One topic too hot for the Vatican sex-abuse conference to handle
At this week’s international conference on sexual abuse, held at the Gregorian University and sponsored by the Vatican, one important topic was left off the agenda.
The participants heard from Msgr. Charles Scicluna, the Vatican’s top prosecutor for sex-abuse crimes, who said that bishops must be held accountable for their handling of abuse complaints. Good.
They also heard from Msgr. Stephen Rossetti, the former director of St. Luke’s Institute (the Maryland establishment were many abusive priests were treated before returning to abuse again)—the same Msgr. Rossetti who wrote in the 1990s about “reintegrating” pedophile priests into ministry and complained that society today treats pedophiles the way less enlightened eras treated lepers. Not so good.
The conference heard emotionally powerful testimony from Marie Collins, an Irish woman who was a victim of clerical abuse. But the conference did not give equal billing to the men who accounted for about 90% of the abuse victims in the US, nor did the participants hear any discussion of why clerical molesters had such a pronounced preference for male victims.
When Blessed John Paul II summoned the leaders of the US hierarchy to Rome in 2002 for an emergency meeting on the sex-abuse scandal, the participants agreed that homosexuality was a contributing factor. Ten years later that factor is no longer even discussed. Why not?
The John Jay report concluded that homosexuality was not an important factor in the American sex-abuse scandal, using the curious explanation the priests who molested boys did not think of themselves as homosexuals. By that logic someone who drinks to excess every day, but denies that he has a problem with alcohol, should not be classified as an alcoholic. “We are identified by our behavior,” observes one professional critic of the John Jay findings--who adds, significantly, that the data contained in that report actually strongly support the argument that homosexuality was a key factor.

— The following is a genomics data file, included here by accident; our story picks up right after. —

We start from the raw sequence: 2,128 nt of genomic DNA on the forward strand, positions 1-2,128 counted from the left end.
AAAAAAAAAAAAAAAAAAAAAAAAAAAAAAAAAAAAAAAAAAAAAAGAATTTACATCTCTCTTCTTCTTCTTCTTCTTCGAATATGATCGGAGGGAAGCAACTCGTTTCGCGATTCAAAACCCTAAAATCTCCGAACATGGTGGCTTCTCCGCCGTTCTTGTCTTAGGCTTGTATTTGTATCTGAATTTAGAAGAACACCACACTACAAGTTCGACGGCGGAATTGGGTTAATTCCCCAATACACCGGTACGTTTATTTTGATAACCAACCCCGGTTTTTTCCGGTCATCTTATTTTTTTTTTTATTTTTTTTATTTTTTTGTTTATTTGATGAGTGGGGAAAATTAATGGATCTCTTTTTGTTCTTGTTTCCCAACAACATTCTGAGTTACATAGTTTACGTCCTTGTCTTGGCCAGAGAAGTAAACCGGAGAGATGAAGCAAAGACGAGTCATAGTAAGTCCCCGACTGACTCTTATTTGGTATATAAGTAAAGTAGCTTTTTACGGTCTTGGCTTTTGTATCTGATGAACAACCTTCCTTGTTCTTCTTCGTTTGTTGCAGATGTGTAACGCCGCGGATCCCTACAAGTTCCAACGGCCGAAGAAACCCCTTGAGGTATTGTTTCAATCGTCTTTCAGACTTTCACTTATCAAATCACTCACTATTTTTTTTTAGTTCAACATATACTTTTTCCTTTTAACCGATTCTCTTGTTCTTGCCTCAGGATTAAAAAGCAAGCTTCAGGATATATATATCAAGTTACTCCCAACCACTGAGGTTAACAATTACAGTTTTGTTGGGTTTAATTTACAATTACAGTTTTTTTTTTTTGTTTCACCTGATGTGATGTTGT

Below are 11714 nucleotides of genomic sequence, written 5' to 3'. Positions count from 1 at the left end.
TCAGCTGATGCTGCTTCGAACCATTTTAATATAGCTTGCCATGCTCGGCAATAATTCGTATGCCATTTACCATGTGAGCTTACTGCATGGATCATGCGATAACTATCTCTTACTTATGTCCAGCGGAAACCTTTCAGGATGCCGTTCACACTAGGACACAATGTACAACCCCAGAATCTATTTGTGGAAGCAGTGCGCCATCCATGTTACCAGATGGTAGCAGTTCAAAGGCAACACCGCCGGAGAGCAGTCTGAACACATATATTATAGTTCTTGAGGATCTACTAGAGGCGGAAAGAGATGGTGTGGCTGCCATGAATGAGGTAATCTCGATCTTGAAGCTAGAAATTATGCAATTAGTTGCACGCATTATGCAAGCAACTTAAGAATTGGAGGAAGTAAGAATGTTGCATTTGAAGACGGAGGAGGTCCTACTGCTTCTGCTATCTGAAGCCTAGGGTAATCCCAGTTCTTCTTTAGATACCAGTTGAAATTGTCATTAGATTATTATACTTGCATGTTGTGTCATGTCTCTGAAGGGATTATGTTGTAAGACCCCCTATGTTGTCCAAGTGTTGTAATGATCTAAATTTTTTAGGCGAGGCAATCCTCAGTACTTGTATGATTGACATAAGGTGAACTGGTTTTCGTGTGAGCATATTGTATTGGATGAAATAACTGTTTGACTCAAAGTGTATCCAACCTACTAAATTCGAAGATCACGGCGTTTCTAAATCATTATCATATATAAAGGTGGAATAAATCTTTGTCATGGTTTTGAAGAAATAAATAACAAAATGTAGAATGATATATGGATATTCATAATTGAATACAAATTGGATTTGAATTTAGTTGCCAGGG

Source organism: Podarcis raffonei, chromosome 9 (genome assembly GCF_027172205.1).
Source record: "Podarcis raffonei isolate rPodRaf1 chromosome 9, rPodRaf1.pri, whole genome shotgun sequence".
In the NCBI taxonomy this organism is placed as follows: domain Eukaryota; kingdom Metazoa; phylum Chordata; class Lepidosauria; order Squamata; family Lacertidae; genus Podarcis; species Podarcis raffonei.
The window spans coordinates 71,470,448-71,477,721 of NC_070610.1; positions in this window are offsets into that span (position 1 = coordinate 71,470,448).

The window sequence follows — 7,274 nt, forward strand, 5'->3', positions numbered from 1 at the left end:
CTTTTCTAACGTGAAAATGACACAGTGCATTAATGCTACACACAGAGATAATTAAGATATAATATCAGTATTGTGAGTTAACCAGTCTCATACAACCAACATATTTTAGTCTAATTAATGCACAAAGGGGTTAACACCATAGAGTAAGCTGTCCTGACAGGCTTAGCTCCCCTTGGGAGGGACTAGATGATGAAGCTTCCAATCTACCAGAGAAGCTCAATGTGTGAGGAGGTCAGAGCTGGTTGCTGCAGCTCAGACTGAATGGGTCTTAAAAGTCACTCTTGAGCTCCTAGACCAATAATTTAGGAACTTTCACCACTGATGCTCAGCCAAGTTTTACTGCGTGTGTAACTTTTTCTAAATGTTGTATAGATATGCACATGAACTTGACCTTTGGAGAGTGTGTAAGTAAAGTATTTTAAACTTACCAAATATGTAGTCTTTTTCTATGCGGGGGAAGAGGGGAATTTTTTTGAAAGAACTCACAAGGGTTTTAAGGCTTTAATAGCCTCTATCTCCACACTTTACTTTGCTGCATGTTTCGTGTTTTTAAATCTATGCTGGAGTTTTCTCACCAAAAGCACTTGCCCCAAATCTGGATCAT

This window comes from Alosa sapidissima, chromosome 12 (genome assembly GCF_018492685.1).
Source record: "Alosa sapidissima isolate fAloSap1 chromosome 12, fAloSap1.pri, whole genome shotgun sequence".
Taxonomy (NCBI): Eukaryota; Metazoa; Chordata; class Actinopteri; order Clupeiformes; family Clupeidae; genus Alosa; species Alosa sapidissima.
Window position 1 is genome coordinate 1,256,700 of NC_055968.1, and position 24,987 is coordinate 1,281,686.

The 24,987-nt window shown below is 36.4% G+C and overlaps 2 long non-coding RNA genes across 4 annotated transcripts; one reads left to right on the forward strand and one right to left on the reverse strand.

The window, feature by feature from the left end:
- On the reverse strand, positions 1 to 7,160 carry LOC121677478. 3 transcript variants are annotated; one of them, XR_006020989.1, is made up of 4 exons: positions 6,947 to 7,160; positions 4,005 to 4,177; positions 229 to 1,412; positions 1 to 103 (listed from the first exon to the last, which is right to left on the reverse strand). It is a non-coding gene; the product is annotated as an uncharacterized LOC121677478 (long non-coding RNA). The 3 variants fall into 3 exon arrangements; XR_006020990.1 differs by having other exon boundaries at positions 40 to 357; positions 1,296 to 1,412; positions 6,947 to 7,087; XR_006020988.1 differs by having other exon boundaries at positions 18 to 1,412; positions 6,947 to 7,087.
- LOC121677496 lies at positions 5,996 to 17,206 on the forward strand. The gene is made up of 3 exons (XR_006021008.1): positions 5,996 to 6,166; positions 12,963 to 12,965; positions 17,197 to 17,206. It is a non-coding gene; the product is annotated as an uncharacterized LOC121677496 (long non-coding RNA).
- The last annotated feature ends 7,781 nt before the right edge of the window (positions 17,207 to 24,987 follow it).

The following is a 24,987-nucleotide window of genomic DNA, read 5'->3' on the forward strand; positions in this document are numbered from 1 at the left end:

Still it’s a factor that has been taken off the board in official discussions. Despite the other promising aspects of the Vatican-sponsored conference, the failure to address this question is a step backward. Remember, it was the willingness to suppress uncongenial facts that got us into this mess in the first place.
An appeal from our founder, Dr. Jeffrey Mirus:
Dear reader: If you found the information on this page helpful in your pursuit of a better Catholic life, please support our work with a donation. Your donation will help us reach seven million Truth-seeking readers worldwide this year. Thank you!
Our Fall Campaign
Progress toward our year-end goal ($161,549 to go):
All comments are moderated. To lighten our editing burden, only current donors are allowed to Sound Off. If you are a donor, log in to see the comment form; otherwise please support our work, and Sound Off!
Posted by: thx1688 -
Feb. 15, 2012 12:51 PM ET USA
What's amazing is that it actually was mentioned then. Almost no one has any idea how prevalent homosexual orientation disorder is among the clergy, including the ranks of Bishops and Cardinals. From the homosexual prostitution ring that was uncovered in the Vatican my last year in Rome, to religious houses where I stayed that were entirely homosexual, to seminaries that were well over 50% homosexual, to the scandals of priests going to gay night clubs, the problem is just far too massive.
Posted by: AgnesDay -
Feb. 10, 2012 5:41 PM ET USA
Msgr Rosetti, if molesters were like lepers, we should kiss their wounds. But they are predators, and we should do what we need to in order to keep our children safe from them.